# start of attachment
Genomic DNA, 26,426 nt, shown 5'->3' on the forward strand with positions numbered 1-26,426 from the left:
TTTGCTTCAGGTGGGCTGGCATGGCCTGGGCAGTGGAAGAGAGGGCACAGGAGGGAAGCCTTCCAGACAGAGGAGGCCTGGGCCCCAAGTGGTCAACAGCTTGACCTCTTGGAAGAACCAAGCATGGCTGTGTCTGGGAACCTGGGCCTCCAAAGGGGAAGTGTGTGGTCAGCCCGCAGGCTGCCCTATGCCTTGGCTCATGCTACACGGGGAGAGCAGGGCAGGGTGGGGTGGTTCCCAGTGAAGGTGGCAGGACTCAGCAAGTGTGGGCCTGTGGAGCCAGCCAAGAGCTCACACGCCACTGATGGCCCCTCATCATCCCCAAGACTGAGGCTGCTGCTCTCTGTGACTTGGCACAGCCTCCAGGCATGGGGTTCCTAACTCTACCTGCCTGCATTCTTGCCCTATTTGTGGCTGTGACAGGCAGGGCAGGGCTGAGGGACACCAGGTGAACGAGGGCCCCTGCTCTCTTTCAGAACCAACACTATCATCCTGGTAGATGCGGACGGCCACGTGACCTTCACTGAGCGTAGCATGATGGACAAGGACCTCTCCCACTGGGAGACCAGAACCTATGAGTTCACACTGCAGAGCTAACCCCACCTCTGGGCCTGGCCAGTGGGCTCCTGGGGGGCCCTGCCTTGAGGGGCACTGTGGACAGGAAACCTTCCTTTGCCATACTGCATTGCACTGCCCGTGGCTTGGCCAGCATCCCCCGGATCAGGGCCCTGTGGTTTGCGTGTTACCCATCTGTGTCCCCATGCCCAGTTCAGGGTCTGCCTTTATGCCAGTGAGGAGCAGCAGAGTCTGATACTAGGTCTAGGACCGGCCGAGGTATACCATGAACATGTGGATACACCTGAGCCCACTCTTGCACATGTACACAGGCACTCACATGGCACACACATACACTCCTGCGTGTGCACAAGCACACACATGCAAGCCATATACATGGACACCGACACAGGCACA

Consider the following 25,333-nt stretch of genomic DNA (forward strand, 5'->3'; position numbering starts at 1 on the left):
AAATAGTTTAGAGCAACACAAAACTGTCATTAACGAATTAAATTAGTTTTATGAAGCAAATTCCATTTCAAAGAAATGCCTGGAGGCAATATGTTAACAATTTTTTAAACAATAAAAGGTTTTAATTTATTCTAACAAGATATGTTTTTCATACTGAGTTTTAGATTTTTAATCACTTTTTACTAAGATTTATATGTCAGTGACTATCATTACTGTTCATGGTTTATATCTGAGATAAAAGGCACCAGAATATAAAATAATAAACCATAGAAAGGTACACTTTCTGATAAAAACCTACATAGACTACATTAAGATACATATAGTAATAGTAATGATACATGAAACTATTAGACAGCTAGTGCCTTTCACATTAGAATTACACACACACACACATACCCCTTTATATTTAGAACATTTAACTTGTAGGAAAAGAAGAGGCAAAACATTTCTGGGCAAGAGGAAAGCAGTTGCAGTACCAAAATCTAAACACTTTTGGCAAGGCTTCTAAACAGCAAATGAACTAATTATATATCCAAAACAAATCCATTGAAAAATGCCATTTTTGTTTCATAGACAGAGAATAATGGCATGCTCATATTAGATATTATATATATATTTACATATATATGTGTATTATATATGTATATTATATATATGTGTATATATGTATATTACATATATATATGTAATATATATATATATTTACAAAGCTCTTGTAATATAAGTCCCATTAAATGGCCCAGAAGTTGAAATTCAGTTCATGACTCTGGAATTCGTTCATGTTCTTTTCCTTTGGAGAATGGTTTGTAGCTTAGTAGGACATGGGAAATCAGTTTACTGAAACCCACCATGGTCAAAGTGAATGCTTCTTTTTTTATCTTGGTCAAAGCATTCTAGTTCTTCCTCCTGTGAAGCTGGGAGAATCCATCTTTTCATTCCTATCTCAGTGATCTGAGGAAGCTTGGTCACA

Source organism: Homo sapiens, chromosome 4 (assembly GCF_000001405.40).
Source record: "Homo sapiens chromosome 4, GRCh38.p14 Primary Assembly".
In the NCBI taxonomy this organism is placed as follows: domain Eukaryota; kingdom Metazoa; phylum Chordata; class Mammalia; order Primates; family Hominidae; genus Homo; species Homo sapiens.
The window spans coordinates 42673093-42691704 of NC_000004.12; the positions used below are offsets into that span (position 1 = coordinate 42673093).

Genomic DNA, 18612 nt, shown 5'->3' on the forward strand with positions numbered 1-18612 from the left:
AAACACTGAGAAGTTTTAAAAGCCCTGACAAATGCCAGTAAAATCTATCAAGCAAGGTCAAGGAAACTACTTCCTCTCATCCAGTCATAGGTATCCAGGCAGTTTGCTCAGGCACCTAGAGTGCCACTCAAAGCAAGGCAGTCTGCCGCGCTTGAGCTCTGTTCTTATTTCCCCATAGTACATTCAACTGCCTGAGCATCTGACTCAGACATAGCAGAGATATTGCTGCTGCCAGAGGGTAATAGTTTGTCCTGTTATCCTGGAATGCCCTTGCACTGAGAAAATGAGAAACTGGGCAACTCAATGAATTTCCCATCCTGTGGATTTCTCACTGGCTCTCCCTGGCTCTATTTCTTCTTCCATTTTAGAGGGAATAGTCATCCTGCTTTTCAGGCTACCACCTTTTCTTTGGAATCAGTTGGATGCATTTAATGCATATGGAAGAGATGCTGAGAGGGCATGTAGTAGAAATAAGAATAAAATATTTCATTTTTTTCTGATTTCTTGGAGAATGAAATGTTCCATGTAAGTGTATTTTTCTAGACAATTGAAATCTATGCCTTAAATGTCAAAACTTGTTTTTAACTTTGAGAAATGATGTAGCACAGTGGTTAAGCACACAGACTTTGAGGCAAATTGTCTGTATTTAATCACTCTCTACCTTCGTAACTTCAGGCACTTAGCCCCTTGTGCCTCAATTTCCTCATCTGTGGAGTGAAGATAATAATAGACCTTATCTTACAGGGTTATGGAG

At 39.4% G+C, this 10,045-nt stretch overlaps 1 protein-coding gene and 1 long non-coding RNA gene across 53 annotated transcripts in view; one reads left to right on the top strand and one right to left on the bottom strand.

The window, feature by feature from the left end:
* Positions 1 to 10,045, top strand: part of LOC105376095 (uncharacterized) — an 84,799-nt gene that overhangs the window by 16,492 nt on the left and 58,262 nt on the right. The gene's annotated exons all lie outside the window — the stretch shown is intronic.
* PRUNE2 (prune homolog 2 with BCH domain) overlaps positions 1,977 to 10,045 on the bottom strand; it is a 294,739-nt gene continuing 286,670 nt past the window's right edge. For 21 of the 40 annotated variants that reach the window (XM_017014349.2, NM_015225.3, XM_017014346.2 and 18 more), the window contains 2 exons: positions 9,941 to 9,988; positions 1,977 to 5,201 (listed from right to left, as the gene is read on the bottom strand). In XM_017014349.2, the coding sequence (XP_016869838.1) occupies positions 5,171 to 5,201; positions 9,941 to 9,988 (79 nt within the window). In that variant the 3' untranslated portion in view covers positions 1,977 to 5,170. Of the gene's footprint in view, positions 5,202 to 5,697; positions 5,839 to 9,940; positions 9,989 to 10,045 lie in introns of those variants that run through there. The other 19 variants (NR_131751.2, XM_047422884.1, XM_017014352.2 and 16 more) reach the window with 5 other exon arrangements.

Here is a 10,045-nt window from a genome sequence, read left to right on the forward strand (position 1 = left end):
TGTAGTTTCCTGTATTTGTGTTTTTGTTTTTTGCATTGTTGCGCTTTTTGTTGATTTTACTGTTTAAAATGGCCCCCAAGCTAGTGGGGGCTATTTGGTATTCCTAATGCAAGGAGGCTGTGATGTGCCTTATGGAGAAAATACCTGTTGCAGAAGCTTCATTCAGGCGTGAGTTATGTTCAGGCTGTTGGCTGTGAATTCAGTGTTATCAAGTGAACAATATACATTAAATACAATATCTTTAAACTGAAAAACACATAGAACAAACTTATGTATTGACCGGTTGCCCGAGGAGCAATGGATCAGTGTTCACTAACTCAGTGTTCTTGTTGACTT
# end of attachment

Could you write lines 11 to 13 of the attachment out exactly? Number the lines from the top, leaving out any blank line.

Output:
At 39.4% G+C, this 10,045-nt stretch overlaps 1 protein-coding gene and 1 long non-coding RNA gene across 53 annotated transcripts in view; one reads left to right on the top strand and one right to left on the bottom strand.

The window, feature by feature from the left end:
* Positions 1 to 10,045, top strand: part of LOC105376095 (uncharacterized) — an 84,799-nt gene that overhangs the window by 16,492 nt on the left and 58,262 nt on the right. The gene's annotated exons all lie outside the window — the stretch shown is intronic.